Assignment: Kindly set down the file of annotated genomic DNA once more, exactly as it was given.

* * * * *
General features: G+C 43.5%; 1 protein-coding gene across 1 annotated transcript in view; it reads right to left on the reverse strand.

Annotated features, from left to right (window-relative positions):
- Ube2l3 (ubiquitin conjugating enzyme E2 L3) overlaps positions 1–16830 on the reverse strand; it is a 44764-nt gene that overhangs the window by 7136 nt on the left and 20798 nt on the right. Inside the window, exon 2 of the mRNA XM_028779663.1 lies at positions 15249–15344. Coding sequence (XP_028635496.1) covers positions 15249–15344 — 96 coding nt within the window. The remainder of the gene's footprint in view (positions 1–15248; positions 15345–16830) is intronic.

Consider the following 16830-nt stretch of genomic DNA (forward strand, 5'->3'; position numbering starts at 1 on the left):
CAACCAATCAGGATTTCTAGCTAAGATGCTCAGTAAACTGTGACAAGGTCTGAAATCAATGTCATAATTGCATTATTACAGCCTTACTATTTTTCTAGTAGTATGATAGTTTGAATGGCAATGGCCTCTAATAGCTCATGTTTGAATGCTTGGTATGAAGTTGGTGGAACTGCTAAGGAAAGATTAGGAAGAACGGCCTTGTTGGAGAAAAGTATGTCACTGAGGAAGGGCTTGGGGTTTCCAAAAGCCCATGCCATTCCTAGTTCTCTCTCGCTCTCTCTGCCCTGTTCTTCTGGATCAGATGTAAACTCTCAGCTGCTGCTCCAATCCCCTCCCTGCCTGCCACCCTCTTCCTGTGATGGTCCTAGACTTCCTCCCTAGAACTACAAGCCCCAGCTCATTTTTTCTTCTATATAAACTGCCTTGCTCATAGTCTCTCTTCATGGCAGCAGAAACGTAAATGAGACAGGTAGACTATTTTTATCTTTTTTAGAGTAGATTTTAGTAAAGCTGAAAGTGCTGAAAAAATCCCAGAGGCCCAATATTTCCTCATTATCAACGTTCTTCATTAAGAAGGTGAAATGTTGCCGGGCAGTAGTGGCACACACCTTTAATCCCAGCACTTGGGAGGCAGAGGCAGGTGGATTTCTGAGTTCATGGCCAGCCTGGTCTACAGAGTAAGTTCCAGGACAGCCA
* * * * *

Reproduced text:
General features: G+C 43.5%; 1 protein-coding gene across 1 annotated transcript in view; it reads right to left on the reverse strand.

Annotated features, from left to right (window-relative positions):
- Ube2l3 (ubiquitin conjugating enzyme E2 L3) overlaps positions 1–16830 on the reverse strand; it is a 44764-nt gene that overhangs the window by 7136 nt on the left and 20798 nt on the right. Inside the window, exon 2 of the mRNA XM_028779663.1 lies at positions 15249–15344. Coding sequence (XP_028635496.1) covers positions 15249–15344 — 96 coding nt within the window. The remainder of the gene's footprint in view (positions 1–15248; positions 15345–16830) is intronic.

Consider the following 16830-nt stretch of genomic DNA (forward strand, 5'->3'; position numbering starts at 1 on the left):
CAACCAATCAGGATTTCTAGCTAAGATGCTCAGTAAACTGTGACAAGGTCTGAAATCAATGTCATAATTGCATTATTACAGCCTTACTATTTTTCTAGTAGTATGATAGTTTGAATGGCAATGGCCTCTAATAGCTCATGTTTGAATGCTTGGTATGAAGTTGGTGGAACTGCTAAGGAAAGATTAGGAAGAACGGCCTTGTTGGAGAAAAGTATGTCACTGAGGAAGGGCTTGGGGTTTCCAAAAGCCCATGCCATTCCTAGTTCTCTCTCGCTCTCTCTGCCCTGTTCTTCTGGATCAGATGTAAACTCTCAGCTGCTGCTCCAATCCCCTCCCTGCCTGCCACCCTCTTCCTGTGATGGTCCTAGACTTCCTCCCTAGAACTACAAGCCCCAGCTCATTTTTTCTTCTATATAAACTGCCTTGCTCATAGTCTCTCTTCATGGCAGCAGAAACGTAAATGAGACAGGTAGACTATTTTTATCTTTTTTAGAGTAGATTTTAGTAAAGCTGAAAGTGCTGAAAAAATCCCAGAGGCCCAATATTTCCTCATTATCAACGTTCTTCATTAAGAAGGTGAAATGTTGCCGGGCAGTAGTGGCACACACCTTTAATCCCAGCACTTGGGAGGCAGAGGCAGGTGGATTTCTGAGTTCATGGCCAGCCTGGTCTACAGAGTAAGTTCCAGGACAGCCA